Proud womanity recommends that you and I see "the two trees" in the Garden of Eden as representing the distinct roles of man and woman in the salvation of the children of men - one escorting their souls into this world, and the other helping them qualify for entrance into the next; one physical and the other spiritual. Right? I WONDER. I have had the hardest time getting excited about the two trees analogy widely heralded and presented most notably by Valerie Hudson Cassler. Too many lines are blurred for the metaphor to have much appeal and, what's worse, the entities that the trees seem to point to the most are not Adam and Eve but God and Satan, Life and Death.
True enough, women's bodies are the veil through which our souls pass into this world, but we are next born of Christ (God) and not of men. That men are God's earthly administrators of the Covenant, there is no doubt, but we are all on the side of Life: mothers, fathers, and God with His handmaidens and priesthood holders. Fathers play a role in bringing about the birth and the growth of children's bodies, just as women play a vital role in their spiritual rebirth and development.
There is a simple yet elusive elegance in the symbolism of the two trees that is worth exploring here. Lehi says it plainly:
The simple truth is that the tree of life has its opposite in the tree of knowledge of good and evil. One is the gateway to the kingdom of God and one, quite frankly, is the gateway to the kingdom of God's adversary. When Adam and Eve partook of the tree of knowledge of good and evil they chose to experience the fallen realm where a fallen angel had been planted by God himself ("I have created the waster to destroy") in order that Adam and Eve's posterity might experience what it was like to be subject to evil.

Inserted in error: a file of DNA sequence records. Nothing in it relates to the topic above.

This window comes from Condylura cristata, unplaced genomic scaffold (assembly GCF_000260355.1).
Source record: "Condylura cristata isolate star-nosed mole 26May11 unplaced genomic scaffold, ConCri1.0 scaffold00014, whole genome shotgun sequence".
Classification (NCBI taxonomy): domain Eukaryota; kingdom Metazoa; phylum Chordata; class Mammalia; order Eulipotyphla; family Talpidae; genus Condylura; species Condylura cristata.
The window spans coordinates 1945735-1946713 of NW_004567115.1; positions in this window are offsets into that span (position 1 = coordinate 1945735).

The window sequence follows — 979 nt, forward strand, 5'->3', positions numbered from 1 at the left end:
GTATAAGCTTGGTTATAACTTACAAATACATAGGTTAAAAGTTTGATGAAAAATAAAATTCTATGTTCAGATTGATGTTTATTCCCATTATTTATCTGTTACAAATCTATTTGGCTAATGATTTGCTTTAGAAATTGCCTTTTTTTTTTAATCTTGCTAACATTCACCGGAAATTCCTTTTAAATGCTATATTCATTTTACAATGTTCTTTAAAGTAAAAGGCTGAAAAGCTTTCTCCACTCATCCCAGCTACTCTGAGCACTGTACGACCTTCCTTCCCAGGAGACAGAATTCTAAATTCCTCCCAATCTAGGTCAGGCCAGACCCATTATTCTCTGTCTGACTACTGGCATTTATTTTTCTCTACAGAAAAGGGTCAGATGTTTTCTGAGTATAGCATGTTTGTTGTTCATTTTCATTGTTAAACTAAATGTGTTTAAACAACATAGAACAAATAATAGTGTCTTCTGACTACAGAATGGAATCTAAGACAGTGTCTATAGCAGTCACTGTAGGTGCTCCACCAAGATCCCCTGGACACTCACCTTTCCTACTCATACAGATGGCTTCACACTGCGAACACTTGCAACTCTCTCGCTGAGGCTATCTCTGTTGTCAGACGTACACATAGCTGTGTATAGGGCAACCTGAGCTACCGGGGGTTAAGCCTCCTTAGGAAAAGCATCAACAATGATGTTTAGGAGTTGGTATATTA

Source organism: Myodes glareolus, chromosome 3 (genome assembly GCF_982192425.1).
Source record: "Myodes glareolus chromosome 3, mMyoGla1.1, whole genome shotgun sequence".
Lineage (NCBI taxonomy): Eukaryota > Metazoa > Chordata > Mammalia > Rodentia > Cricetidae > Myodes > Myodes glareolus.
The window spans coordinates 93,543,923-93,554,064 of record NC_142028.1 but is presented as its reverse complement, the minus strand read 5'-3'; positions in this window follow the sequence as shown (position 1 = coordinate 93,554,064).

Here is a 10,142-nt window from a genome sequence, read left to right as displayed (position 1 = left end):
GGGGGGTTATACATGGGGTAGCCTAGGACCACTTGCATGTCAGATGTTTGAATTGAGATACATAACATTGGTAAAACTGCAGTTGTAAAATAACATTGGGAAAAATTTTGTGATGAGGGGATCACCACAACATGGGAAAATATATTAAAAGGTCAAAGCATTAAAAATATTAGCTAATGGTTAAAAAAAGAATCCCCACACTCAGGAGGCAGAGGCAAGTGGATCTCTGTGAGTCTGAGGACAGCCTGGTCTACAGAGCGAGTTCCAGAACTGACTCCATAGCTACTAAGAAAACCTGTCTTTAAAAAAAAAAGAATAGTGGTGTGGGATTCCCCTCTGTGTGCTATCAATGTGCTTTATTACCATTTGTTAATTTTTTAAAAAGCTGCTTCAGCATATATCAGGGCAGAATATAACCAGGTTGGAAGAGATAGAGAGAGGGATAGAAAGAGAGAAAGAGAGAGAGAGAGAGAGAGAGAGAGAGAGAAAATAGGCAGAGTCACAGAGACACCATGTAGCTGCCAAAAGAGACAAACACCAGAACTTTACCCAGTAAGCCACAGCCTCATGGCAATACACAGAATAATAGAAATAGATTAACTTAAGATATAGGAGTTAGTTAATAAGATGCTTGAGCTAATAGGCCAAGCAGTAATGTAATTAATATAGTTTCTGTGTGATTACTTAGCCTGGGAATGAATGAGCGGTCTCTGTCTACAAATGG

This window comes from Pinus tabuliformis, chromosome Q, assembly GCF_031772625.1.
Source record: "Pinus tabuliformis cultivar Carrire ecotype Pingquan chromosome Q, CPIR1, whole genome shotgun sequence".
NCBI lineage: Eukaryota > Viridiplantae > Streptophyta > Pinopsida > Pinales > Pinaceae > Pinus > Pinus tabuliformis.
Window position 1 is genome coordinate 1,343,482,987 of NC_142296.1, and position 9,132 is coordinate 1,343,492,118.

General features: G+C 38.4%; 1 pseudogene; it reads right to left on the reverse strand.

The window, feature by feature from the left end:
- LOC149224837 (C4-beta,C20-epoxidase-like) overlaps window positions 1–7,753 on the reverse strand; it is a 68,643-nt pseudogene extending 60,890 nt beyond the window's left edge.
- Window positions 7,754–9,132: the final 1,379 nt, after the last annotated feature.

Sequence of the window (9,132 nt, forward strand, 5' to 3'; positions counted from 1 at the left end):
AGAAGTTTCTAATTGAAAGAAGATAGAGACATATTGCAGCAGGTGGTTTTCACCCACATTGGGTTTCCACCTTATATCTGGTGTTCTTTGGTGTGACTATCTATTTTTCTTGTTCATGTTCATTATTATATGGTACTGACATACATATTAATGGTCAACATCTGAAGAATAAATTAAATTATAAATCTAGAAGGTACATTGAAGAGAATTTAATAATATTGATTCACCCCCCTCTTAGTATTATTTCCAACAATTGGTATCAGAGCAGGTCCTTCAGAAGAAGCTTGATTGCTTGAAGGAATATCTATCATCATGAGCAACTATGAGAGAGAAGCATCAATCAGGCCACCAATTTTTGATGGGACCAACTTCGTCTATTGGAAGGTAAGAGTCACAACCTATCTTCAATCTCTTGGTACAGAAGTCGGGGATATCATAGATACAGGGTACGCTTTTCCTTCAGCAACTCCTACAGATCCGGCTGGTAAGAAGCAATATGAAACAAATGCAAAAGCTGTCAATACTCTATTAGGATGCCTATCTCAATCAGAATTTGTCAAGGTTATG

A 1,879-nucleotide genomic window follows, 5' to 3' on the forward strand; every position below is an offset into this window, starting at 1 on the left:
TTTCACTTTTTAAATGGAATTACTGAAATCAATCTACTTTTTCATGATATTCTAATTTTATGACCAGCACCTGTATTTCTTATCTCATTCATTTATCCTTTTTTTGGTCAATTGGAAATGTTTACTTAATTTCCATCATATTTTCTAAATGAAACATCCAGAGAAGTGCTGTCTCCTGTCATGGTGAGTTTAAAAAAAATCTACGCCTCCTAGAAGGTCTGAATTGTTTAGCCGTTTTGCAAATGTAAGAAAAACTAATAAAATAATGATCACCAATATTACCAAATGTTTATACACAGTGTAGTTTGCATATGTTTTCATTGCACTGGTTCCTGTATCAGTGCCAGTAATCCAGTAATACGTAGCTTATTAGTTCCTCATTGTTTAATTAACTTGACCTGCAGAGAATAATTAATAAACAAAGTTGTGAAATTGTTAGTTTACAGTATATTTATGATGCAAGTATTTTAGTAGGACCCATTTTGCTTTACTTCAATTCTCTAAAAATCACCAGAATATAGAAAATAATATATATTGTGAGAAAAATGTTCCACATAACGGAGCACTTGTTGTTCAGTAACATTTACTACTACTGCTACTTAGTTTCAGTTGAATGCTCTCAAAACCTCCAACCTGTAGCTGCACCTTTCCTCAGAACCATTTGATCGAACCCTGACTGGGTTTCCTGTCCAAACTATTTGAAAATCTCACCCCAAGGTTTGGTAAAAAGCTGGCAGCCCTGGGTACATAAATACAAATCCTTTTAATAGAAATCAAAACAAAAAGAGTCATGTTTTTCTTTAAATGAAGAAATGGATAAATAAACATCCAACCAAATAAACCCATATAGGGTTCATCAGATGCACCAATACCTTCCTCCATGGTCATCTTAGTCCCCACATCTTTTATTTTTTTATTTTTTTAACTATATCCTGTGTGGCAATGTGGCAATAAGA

Note that, in scripture, it is always referred to by its full name "the tree of knowledge of good and evil." Like Joseph Fielding Smith taught about Adam's condition before the Fall, "He had knowledge, of course...but under the conditions in which he was living at that time it was impossible for him to visualize or understand the power of good AND evil (emphasis mine)." Had we experienced good before we entered mortality? Of course we had; we lived in the presence of God and were His subjects and partakers of His goodness. What we had ZERO experience with was being subject to evil and all its attendants: death, pain, suffering, sickness, etc.
"Subject to death" is how we hear mankind described due to Adam and Eve's decision. "Subject to death" means so much more than the eventuality that we will die. "Death" is a name for Satan just as much as "Life" denotes Christ. We are Satan's subjects here because he is "the god of this world" (2 Corinthians 4:4). We must experience the devil's counterfeit reign in order to appreciate the value of God's righteous kingship, and be equipped to reign, one day, ourselves.
Our literal saving grace in this world dominated by Satan is the Atonement of Jesus Christ.
On a daily basis, the power of the Atonement enables us survive and thrive even in a world of darkness, where Satan is having his day. The Lord feeds us right in front of Satan's face ("Thou preparest a table before me in the presence of mine enemies"). He is the Tree of Life that we must continually feast on and its fruit dots the pathway back to the Garden.